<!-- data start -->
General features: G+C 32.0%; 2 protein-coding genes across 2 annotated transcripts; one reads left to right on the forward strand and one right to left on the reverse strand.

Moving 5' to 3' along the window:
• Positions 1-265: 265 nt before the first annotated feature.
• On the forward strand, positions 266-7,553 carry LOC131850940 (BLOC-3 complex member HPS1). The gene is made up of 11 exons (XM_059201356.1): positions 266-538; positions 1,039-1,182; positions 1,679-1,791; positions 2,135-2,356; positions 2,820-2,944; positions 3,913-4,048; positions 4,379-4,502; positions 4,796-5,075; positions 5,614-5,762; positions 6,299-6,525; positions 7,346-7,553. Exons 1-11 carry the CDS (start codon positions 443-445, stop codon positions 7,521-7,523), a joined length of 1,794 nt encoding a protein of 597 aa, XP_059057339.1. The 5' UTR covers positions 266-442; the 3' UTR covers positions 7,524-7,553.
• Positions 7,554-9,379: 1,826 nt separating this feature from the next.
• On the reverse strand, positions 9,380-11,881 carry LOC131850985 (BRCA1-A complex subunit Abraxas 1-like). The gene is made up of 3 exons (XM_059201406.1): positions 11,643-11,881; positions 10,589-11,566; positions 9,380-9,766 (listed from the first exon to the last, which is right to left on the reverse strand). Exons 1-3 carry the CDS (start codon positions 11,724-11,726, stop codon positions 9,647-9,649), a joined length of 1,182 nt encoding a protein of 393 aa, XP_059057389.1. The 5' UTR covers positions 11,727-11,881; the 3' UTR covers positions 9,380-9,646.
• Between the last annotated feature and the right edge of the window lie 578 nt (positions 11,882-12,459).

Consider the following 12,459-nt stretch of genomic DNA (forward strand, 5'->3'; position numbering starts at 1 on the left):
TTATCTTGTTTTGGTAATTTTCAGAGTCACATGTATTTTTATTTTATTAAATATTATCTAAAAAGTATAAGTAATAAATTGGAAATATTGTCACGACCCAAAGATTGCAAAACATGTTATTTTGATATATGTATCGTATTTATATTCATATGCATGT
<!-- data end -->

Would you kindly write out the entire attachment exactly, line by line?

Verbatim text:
General features: G+C 32.0%; 2 protein-coding genes across 2 annotated transcripts; one reads left to right on the forward strand and one right to left on the reverse strand.

Moving 5' to 3' along the window:
• Positions 1-265: 265 nt before the first annotated feature.
• On the forward strand, positions 266-7,553 carry LOC131850940 (BLOC-3 complex member HPS1). The gene is made up of 11 exons (XM_059201356.1): positions 266-538; positions 1,039-1,182; positions 1,679-1,791; positions 2,135-2,356; positions 2,820-2,944; positions 3,913-4,048; positions 4,379-4,502; positions 4,796-5,075; positions 5,614-5,762; positions 6,299-6,525; positions 7,346-7,553. Exons 1-11 carry the CDS (start codon positions 443-445, stop codon positions 7,521-7,523), a joined length of 1,794 nt encoding a protein of 597 aa, XP_059057339.1. The 5' UTR covers positions 266-442; the 3' UTR covers positions 7,524-7,553.
• Positions 7,554-9,379: 1,826 nt separating this feature from the next.
• On the reverse strand, positions 9,380-11,881 carry LOC131850985 (BRCA1-A complex subunit Abraxas 1-like). The gene is made up of 3 exons (XM_059201406.1): positions 11,643-11,881; positions 10,589-11,566; positions 9,380-9,766 (listed from the first exon to the last, which is right to left on the reverse strand). Exons 1-3 carry the CDS (start codon positions 11,724-11,726, stop codon positions 9,647-9,649), a joined length of 1,182 nt encoding a protein of 393 aa, XP_059057389.1. The 5' UTR covers positions 11,727-11,881; the 3' UTR covers positions 9,380-9,646.
• Between the last annotated feature and the right edge of the window lie 578 nt (positions 11,882-12,459).

Consider the following 12,459-nt stretch of genomic DNA (forward strand, 5'->3'; position numbering starts at 1 on the left):
TTATCTTGTTTTGGTAATTTTCAGAGTCACATGTATTTTTATTTTATTAAATATTATCTAAAAAGTATAAGTAATAAATTGGAAATATTGTCACGACCCAAAGATTGCAAAACATGTTATTTTGATATATGTATCGTATTTATATTCATATGCATGT